Prime Minister Narendra Modi giving his Independence Day speech at the Red Fort in New Delhi last year. Photo: AFPThe speech is playing on loop. He looks angry, his forehead furrows, the no-nonsense words—as fuss-free as the white and beige outfit he wears—flow freely; he appears to be a real protector of the idea of India. He emphasizes often, jabbing alternately with the forefingers of his left and right hand, occasionally gesturing to himself when he says “my responsibility”.
Photo: PTII was browsing distractedly when I encountered a smiling, curly haired business school professor who had made it his life’s mission to ask tough questions such as “If you’re so smart why aren’t you happy?” The best part was that he taught a free online course on happiness. Alas! I was a dropout after the first week and I remain as angst-ridden as before, but online course mania has hit almost everyone around me.
Sanjoy Sachdev’s Love Commandos protects couples from harassment and honour killings. Photo: Pradeep Gaur/MintOn the phone, Sanjoy Sachdev, 57, always sounds like he’s in the middle of some cloak-and-dagger activity. “Can I call you tomorrow? There’s a rescue operation happening now.” When we finally meet at the Delhi Press Club, he is bleary-eyed because he hasn’t slept the previous night.
Muck Rack makes it simple to find people, tweets, or articles that mention any name, keyword, company, hashtag etc. We've compiled this guide to help you make the most of your search.
Selecting a term
Start searching tweets, articles from media outlets, articles mentioned in tweets, journalists'
names, titles and bios with some suggested searches:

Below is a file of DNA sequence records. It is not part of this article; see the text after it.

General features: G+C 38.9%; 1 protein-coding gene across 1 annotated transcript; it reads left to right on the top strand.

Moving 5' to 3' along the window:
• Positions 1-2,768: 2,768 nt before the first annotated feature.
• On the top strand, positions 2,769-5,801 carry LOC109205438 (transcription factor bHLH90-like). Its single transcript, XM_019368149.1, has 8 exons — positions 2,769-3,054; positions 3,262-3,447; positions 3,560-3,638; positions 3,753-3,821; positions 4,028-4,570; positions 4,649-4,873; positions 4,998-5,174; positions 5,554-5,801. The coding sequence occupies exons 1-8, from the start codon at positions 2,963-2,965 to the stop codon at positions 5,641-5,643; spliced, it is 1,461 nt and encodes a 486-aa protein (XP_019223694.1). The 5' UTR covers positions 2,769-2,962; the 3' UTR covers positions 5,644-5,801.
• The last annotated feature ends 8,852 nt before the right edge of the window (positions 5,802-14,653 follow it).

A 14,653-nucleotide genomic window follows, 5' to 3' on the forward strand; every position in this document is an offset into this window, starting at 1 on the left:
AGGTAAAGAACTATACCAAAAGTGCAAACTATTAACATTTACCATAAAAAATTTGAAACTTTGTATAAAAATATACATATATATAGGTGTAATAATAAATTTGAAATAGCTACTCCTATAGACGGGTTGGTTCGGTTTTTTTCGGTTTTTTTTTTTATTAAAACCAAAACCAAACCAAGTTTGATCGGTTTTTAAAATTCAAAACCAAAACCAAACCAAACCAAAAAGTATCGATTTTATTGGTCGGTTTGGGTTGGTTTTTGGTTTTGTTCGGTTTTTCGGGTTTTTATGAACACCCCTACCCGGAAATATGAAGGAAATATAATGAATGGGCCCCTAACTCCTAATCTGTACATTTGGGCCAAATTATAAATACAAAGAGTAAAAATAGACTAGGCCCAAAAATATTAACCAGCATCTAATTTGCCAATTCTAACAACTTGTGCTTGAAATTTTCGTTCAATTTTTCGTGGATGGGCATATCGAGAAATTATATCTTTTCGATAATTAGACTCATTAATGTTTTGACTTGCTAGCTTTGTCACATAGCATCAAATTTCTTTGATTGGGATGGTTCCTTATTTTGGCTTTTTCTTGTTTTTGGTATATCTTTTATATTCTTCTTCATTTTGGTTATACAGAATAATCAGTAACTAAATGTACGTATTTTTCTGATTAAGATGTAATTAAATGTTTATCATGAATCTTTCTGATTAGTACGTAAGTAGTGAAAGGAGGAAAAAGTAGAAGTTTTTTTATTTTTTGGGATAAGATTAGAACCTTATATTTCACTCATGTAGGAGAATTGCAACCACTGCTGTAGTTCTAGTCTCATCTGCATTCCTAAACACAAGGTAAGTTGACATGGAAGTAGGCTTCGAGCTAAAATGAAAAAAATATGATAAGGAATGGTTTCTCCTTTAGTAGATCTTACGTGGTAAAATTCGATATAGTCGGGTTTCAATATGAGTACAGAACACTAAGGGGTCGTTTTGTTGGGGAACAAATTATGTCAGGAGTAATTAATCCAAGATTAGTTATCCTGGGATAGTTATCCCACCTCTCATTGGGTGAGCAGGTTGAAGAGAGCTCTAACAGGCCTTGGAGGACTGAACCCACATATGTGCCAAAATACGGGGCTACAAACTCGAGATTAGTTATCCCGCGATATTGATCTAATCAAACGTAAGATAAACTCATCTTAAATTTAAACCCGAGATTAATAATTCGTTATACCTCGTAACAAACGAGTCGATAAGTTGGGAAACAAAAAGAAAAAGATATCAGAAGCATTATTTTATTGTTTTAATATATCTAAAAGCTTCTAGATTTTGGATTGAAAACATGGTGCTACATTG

Companies or Topics (e.g. iPhone, Microsoft)
Phrases (e.g. "cloud computing") — use quotes to keep the terms together
Twitter handles (e.g. @username) — returns those who have mentioned or replied to
Names (e.g. "David Pogue")
Hashtags (e.g. #sxsw, #london2012)
Bio details (e.g. vegan, Olympics, father)
Muck Rack's Advanced Search allows for many boolean operators.
Find results that mention multiple specified terms, use AND or
+. For example, ensure each result contains both Elon Musk and Mark Zuckerberg by
searching Musk AND Zuckerberg or Musk + Zuckerberg.
Use the operators OR or , to broaden your search when you'd like either of
multiple terms to appear in results. (This is the default behavior of our search when no operators
are used). For example, results will contain either cake or cookie by searching cake OR cookie or cake,cookie
Use NOT or - to subtract results from your search. For
example, searching Disney will yield results about the Walt Disney Company as well as Walt Disney
World Resort. To exclude mentions of Disney World, search for Disney -World or Disney
When using one of these operators with a phrase, enclose it in quotation marks. For example, you can
find results about smartphones excluding Apple's iPhone 4S by searching smartphone -"iPhone
Exact case matching or punctuation
If you're searching for a brand name or keyword that relies on specific punctuation marks or capitalization, you can
find results that match your exact query by adding matchcase: before the keyword you're searching for, like matchcase:E*TRADE .
Use parentheses to separate multiple
boolean phrases. For example, to find journalists talking about having fun in Disney World or
Disneyland, search for ("disney world" OR disneyland) AND fun.
An asterisk can be used to search for any variation of a root word truncated by the asterisk. For example, searching for admin* will return results for administrator, administration, administer, administered, etc.
A near operator is an AND operator where you can control the distance between the words. You can vary the distance the near operation uses by adding a forward slash and number (between 0-99) such as strawberries NEAR/10 "whipped cream", which means the strawberries must exist within 10 words of "whipped cream".